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It was Rick and Linda Tallstaff’s tenth anniversary, and Rick had plans for his wife. Not the hormone-driven, don’t-tell-the-kids plans of his youth, but a more romantic kind, the kind he could brag about if he so chose. And they started with lunch.
Unknown to Linda, Rick had asked off that day. He had long felt that his relationship with his wife had taken a turn, and he wanted to right it. Rick had everything planned out. First, he would take lunch to Linda at her lunch break. It wasn’t anything fancy, just takeout from her favorite restaurant. When she got home, she would come home to a candlelit dinner of steak and vegetables, followed by a re-proposal of sorts. Rick had been playing the speech over in his head for days now, and thought he had it just about right.
Linda, lately I feel as if between our work and our kids we haven’t been able to pay any attention to ourselves. I am as in love with you as I was the day we met, and tonight I’m going to show you that I am.
Rick would then present the two plane tickets for a weekend trip to Hawaii, scheduled at a time he knew would work for both of them. The kids would be just fine at Linda’s parents’ house; the in-laws were always pestering him about the next time they would see their grandkids, maybe this would shut them up for a while. Rick and Linda would have a redux of their honeymoon, a time to rekindle the fires that had fueled their early relationship.
Rick walked into his wife’s office building with an extra spring in his step. He felt as if he were twenty again, instead of pushing 50 like he was now. “I’m here for Linda Tallstaff,” he told the receptionist.
“Linda . . . Tallstaff? Are you sure you have the right place, sir? Linda gave her two weeks’ notice a month ago,” the spectacled woman replied.
“That can’t be right,” Rick stuttered, an involuntary laugh on his lips. But the laugh died as the lady confirmed the date.
“I’m sorry, sir, but Linda isn’t working here anymore,” she said.
“Where is Linda working now?” Rick asked.
“She wouldn’t say,” the receptionist replied. “Is that all, sir?” She looked genuinely concerned.
“Y-yes,” Rick replied, and walked out in a daze.
There were no dimly flickering candles waiting for Linda Tallstaff when she came home that evening. “Hello, Rick,” Linda said with surprise. “You’re out early today.”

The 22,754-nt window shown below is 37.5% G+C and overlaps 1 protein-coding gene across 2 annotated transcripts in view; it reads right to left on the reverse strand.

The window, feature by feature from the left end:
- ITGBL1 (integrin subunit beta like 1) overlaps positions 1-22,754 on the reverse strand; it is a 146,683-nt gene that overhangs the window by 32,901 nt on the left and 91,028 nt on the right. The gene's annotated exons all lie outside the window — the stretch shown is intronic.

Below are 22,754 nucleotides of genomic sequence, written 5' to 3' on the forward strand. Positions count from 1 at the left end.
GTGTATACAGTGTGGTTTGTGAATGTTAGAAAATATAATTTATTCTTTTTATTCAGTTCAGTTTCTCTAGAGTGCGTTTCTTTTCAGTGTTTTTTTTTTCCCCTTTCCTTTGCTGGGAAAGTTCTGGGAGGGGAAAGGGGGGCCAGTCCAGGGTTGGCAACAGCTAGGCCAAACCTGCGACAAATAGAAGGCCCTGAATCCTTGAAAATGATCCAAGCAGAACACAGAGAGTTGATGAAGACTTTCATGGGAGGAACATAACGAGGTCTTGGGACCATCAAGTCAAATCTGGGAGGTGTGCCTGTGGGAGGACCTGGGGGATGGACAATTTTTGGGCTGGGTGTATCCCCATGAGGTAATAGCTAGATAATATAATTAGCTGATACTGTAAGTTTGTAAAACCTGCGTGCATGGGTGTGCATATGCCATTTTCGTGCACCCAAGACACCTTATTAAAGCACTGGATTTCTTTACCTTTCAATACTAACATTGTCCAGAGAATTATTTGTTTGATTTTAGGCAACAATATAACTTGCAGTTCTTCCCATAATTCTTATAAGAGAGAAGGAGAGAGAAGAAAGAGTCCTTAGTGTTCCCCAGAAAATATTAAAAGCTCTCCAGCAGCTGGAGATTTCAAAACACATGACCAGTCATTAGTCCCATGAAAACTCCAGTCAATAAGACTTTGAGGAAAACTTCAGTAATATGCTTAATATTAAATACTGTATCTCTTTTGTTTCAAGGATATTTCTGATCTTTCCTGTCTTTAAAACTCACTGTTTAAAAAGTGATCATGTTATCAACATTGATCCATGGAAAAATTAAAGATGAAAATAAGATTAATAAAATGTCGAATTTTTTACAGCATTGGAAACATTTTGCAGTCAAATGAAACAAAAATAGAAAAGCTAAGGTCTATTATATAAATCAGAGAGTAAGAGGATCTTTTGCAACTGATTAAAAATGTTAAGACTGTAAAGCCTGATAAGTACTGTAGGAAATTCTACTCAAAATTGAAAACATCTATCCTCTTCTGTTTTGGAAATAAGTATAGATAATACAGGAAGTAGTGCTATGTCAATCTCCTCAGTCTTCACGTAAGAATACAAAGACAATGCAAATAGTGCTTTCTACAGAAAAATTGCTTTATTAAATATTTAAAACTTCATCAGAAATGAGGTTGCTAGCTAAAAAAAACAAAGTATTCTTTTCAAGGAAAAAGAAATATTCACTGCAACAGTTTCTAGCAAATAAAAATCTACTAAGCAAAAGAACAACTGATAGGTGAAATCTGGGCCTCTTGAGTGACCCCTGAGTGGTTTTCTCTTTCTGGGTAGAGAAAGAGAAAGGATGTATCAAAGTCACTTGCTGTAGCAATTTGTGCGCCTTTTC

“I never went into work,” Rick replied. “I hear you haven’t been, either.”
The look Linda gave him was even more surprised than when she discovered him home early. “I-I don’t know what you mean,” she blustered.
“I went to deliver you lunch, but the receptionist said you hadn’t worked there for weeks,” Rick said flatly. “When I got home I looked up your location on my phone. Why were you at the Marriot all day?”
“I’ve . . . been working as a hotel receptionist until I could get a better job. I was fired, and I knew that you would kill yourself working if I didn’t have work, so I got the first job I could,” Linda proffered.
“You weren’t fired,” Rick corrected. “You left of your own volition.” The silence was louder than anything Rick had ever heard before. For a time, Rick stared at the woman he had thought he’d known better than anyone else. The silence was so loud that one of them had to break it, and that person was Linda. She had a look of guilt on her face.
“I’ve been seeing him for weeks. He’s made me feel like I’m seventeen again. Here . . . here I feel old, wasted. I shouldn’t have hidden it from you,” Linda confessed. She stared down at her hands. “What have you told the kids?”
“Nothing yet,” Rick replied. “I just wanted to hear it from you.” He stood up from the table, picked up the keys to his car, and calmly walked out of the door, ignoring whatever Linda was saying about marriage counseling and leaving whatever boy toy she had been with. Rick left her on the driveway, a sad, small figure, quickly vanishing out of sight as he drove out of the long dream he had been living.